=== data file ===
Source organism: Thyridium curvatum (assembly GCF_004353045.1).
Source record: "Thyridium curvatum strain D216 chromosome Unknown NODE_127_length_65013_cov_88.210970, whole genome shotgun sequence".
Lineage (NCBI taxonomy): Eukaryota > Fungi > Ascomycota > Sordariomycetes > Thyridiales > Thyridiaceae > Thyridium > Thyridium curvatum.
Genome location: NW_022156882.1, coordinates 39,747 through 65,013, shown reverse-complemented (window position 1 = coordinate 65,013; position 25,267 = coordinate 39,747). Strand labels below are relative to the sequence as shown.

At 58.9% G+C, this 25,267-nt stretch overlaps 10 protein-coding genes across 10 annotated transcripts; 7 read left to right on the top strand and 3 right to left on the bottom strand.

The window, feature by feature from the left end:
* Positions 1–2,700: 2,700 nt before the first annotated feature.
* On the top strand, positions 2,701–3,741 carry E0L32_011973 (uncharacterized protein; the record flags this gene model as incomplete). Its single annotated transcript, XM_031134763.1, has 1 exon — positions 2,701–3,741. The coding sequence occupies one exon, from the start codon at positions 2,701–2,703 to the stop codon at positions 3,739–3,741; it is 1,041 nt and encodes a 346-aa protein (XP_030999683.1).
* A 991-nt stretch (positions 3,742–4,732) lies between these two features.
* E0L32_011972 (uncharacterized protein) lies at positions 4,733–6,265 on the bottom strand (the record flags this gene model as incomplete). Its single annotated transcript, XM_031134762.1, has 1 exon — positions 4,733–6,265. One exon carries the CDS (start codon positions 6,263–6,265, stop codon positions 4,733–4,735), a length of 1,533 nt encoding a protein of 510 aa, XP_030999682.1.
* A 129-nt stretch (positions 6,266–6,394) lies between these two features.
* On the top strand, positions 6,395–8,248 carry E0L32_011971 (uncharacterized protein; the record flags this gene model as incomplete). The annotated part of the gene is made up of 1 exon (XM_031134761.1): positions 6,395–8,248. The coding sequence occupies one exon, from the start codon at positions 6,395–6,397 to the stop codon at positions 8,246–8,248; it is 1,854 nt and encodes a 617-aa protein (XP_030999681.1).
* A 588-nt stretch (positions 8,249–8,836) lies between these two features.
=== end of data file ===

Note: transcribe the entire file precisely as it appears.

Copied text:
Source organism: Thyridium curvatum (assembly GCF_004353045.1).
Source record: "Thyridium curvatum strain D216 chromosome Unknown NODE_127_length_65013_cov_88.210970, whole genome shotgun sequence".
Lineage (NCBI taxonomy): Eukaryota > Fungi > Ascomycota > Sordariomycetes > Thyridiales > Thyridiaceae > Thyridium > Thyridium curvatum.
Genome location: NW_022156882.1, coordinates 39,747 through 65,013, shown reverse-complemented (window position 1 = coordinate 65,013; position 25,267 = coordinate 39,747). Strand labels below are relative to the sequence as shown.

At 58.9% G+C, this 25,267-nt stretch overlaps 10 protein-coding genes across 10 annotated transcripts; 7 read left to right on the top strand and 3 right to left on the bottom strand.

The window, feature by feature from the left end:
* Positions 1–2,700: 2,700 nt before the first annotated feature.
* On the top strand, positions 2,701–3,741 carry E0L32_011973 (uncharacterized protein; the record flags this gene model as incomplete). Its single annotated transcript, XM_031134763.1, has 1 exon — positions 2,701–3,741. The coding sequence occupies one exon, from the start codon at positions 2,701–2,703 to the stop codon at positions 3,739–3,741; it is 1,041 nt and encodes a 346-aa protein (XP_030999683.1).
* A 991-nt stretch (positions 3,742–4,732) lies between these two features.
* E0L32_011972 (uncharacterized protein) lies at positions 4,733–6,265 on the bottom strand (the record flags this gene model as incomplete). Its single annotated transcript, XM_031134762.1, has 1 exon — positions 4,733–6,265. One exon carries the CDS (start codon positions 6,263–6,265, stop codon positions 4,733–4,735), a length of 1,533 nt encoding a protein of 510 aa, XP_030999682.1.
* A 129-nt stretch (positions 6,266–6,394) lies between these two features.
* On the top strand, positions 6,395–8,248 carry E0L32_011971 (uncharacterized protein; the record flags this gene model as incomplete). The annotated part of the gene is made up of 1 exon (XM_031134761.1): positions 6,395–8,248. The coding sequence occupies one exon, from the start codon at positions 6,395–6,397 to the stop codon at positions 8,246–8,248; it is 1,854 nt and encodes a 617-aa protein (XP_030999681.1).
* A 588-nt stretch (positions 8,249–8,836) lies between these two features.